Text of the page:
Waxman: I Won't Tolerate Bipartisanship

Congressman Henry Waxman is in charge of developing health care overhaul legislation that can pass the House Energy and Commerce Committee. He’s not having much success, as a few moderate Democrats have insisted on cost-cutting measures. Today Waxman made clear that he’s willing to make en end-run around the moderates, and bring his radical legislation straight to the House floor.

In doing so, he made an interesting promise:

House Energy and Commerce Chairman Henry Waxman (D-Calif.) told reporters Friday he is prepared to bypass his committee and go straight to the House floor with a health care reform bill if he can’t get an agreement with Blue Dog Democrats.

Waxman said his preference is to reach a deal with the Blue Dogs, whom he is meeting with this afternoon, and “go forward with the markup and stand together as Democrats.”

But he added, “If we can’t, then it’s my view that we are going to have to look at perhaps bypassing the committee — I hope we don’t come to that conclusion…”

“I think this would deal with their issues,” Waxman said. “I hope they will agree to let our committee go forward with a markup and not [allow] Republicans to eviscerate the legislation.

“In fact I won’t allow that — to turn over the control of the committee to the Republicans — which is what they have threatened to do.”

The House of Representatives is an institution where the majority rules. In general, that’s how the whole U.S. government works. Yet Chairman Waxman thinks health care is too important to allow a majority of the committee and the House to work its will.

President Obama has promised over and over to push a bipartisan agenda. Now one of the top Democrats in Congress is not only working to undercut a bipartisan effort, he says he will not allow it. He says that bipartisanship is a threat.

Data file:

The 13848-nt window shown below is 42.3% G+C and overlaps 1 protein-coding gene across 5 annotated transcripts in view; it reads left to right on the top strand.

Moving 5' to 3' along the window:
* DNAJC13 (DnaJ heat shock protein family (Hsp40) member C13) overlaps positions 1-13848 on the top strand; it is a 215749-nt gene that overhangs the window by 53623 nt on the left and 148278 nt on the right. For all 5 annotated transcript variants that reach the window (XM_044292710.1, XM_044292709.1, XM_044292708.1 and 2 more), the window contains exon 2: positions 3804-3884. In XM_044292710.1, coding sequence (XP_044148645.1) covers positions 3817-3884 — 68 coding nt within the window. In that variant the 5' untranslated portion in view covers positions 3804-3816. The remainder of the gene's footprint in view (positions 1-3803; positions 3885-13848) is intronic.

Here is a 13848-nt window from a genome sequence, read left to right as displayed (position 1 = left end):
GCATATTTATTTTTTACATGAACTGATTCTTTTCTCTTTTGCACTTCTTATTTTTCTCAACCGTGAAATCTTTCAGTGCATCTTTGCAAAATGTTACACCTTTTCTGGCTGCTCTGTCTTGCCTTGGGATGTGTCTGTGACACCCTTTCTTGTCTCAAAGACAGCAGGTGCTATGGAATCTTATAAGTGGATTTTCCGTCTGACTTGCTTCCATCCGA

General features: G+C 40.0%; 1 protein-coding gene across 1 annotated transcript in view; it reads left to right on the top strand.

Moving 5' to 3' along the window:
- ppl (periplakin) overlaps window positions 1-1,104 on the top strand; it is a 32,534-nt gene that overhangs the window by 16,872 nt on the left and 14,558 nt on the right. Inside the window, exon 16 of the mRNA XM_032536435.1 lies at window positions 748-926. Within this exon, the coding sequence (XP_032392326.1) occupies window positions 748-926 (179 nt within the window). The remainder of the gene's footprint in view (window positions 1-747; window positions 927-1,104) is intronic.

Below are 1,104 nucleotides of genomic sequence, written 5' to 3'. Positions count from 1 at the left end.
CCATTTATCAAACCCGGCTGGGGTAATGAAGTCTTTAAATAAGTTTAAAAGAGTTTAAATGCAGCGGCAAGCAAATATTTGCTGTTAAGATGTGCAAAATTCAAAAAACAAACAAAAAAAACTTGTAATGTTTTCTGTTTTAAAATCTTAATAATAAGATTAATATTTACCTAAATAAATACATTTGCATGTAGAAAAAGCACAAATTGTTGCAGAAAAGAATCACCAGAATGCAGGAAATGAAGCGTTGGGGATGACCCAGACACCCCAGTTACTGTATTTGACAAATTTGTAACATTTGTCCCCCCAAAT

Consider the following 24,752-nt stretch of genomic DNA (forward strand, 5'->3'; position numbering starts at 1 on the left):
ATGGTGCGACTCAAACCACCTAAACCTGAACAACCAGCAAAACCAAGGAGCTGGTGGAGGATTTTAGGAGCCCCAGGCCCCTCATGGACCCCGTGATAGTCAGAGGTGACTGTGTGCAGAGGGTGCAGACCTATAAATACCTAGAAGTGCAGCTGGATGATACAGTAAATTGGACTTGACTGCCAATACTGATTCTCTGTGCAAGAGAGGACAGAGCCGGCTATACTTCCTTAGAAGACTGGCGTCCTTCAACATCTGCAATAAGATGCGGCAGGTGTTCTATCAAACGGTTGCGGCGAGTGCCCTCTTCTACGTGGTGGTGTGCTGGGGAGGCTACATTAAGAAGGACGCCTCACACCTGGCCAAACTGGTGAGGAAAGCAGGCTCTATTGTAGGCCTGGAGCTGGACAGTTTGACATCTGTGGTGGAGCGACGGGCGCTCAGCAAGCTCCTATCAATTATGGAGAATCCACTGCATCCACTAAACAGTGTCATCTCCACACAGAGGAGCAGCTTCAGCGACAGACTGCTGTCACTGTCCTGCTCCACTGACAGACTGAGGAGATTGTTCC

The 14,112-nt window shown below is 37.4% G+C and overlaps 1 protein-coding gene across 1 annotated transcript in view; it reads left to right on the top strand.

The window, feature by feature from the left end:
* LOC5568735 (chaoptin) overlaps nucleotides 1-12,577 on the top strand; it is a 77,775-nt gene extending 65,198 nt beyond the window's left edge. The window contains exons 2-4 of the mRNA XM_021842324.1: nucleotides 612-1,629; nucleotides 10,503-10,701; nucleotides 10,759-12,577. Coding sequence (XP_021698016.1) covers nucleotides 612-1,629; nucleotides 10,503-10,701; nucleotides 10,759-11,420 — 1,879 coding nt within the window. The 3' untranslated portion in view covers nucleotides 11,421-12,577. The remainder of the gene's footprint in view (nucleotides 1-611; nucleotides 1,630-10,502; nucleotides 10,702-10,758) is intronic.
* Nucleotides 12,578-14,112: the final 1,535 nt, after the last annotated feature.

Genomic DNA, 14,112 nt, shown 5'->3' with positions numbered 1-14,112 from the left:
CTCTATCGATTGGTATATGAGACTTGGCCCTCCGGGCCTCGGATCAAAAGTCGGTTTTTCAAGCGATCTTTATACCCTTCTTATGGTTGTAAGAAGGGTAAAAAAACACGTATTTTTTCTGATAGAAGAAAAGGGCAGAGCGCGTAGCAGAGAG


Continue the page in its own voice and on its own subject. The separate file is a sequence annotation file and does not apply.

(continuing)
Under Republican rule, Democrats frequently complained that rather than allow a majority of the House to have its way, Republicans were resorting to rule by ‘the majority of the majority.’ When Speaker Hastert resorted to a ‘majority of the majority’ strategy to pass intelligence legislation, Democrats were outraged:

Other House Democrats agree. Republicans “like to talk about bipartisanship,” said Minority Leader Nancy Pelosi (D-Calif.). “But when the opportunity came to pass a truly bipartisan bill — one that would have passed both the House and Senate overwhelmingly and would have made the American people safer — they failed to do it.”

Rep. Rahm Emanuel (D-Ill.), a White House aide when NAFTA passed, said this week, “What is more comforting to the terrorists around the world: the failure to pass the 9/11 legislation because we lacked ‘a majority of the majority,’ or putting aside partisan politics to enact tough new legislation with America’s security foremost in mind?”

Back in 2004, intelligence legislation was too important to allow the Congressional leadership to force passage of its agenda. Is the overhaul of health care in this country less important? Don’t hold your breath waiting for consistency from Speaker Pelosi and Rahm Emanuel.

They probably won’t even insist that Henry Waxman stick to a deal once it’s been made.

Cross-posted to theconservatives.com